Why Dogs Are A Great Form Of Sensory Regulation
My first experience of having a dog has completely changed my life. Friends referred to me as 'non animal Kate' and I had never understood what I was missing out on until now. All animals, but especially dogs add a forced sense of relaxation and rejuvenation to life, thus a regulatory opportunity.
Losing time with dogs is a great form of sensory processing and regulation. Life is so busy, especially in the lead up to Christmas. To have to take that time to stop and play with my pup Ol is a treasured time in my day. No matter what I have done throughout the day I can switch my mind off and completely relax in the moment.
As adults we tend to know how to regulate as we structure our lives around likes and dislikes. We may not be aware that sensory processing comes into this but we are all sensory beings. For kids, they have to learn how they can thrive in our dynamic and sensory stimulating world. Quite often they are expressing what they need to seek or what they dislike and avoid but it isn't always appropriate or the best choice.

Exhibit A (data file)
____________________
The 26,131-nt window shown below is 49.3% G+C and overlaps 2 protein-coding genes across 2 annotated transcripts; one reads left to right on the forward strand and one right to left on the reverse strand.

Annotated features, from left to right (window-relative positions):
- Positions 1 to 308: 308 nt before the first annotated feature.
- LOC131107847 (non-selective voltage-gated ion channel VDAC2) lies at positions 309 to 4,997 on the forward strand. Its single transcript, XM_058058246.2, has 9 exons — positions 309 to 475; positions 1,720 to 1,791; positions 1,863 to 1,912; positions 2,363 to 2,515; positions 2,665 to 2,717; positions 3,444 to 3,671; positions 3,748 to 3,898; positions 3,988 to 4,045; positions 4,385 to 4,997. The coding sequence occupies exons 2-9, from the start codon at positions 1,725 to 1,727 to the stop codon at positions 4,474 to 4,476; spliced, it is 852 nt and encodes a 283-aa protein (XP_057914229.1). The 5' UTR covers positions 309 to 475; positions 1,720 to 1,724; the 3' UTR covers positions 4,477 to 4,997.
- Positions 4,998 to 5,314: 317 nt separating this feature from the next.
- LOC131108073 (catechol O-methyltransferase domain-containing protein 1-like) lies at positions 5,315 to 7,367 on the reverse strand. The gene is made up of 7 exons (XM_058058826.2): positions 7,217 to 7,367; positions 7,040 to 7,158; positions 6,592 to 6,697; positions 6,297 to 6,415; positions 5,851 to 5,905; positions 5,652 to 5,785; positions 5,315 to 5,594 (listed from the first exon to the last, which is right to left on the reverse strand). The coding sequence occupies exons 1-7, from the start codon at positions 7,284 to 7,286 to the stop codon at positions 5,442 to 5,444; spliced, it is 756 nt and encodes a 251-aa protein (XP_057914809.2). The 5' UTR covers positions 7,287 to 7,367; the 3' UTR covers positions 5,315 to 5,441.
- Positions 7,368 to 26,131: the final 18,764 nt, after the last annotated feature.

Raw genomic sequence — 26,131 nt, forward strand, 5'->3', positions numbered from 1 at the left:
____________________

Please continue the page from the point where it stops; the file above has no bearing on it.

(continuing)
Dogs and kids can therefore be an amazing form of sensory regulation. Dogs teach patience and pacing. Kids and adults must learn not only to look after their dog but to show their love and build trust by spending time hugging, playing and grooming. Working on these tasks provides an opportunity to chill out and regulate.
Dogs provide proprioceptive feedback. Think about times that your dog comes and leans it's body on you, it actually acts as an impromptu weighted pillow. This can be extremely helpful for kids that benefit from frequent input and especially deep pressure.
Dogs need exercise, what a fantastic reason to get extra movement breaks. Whether it is rolling on the floor with the dog, chasing it around the park or even playing ball we can create extra movement breaks into our daily routine.
For more information on sensory regulation and how to create a sensory diet feel free to call or email.
Director Connecting OT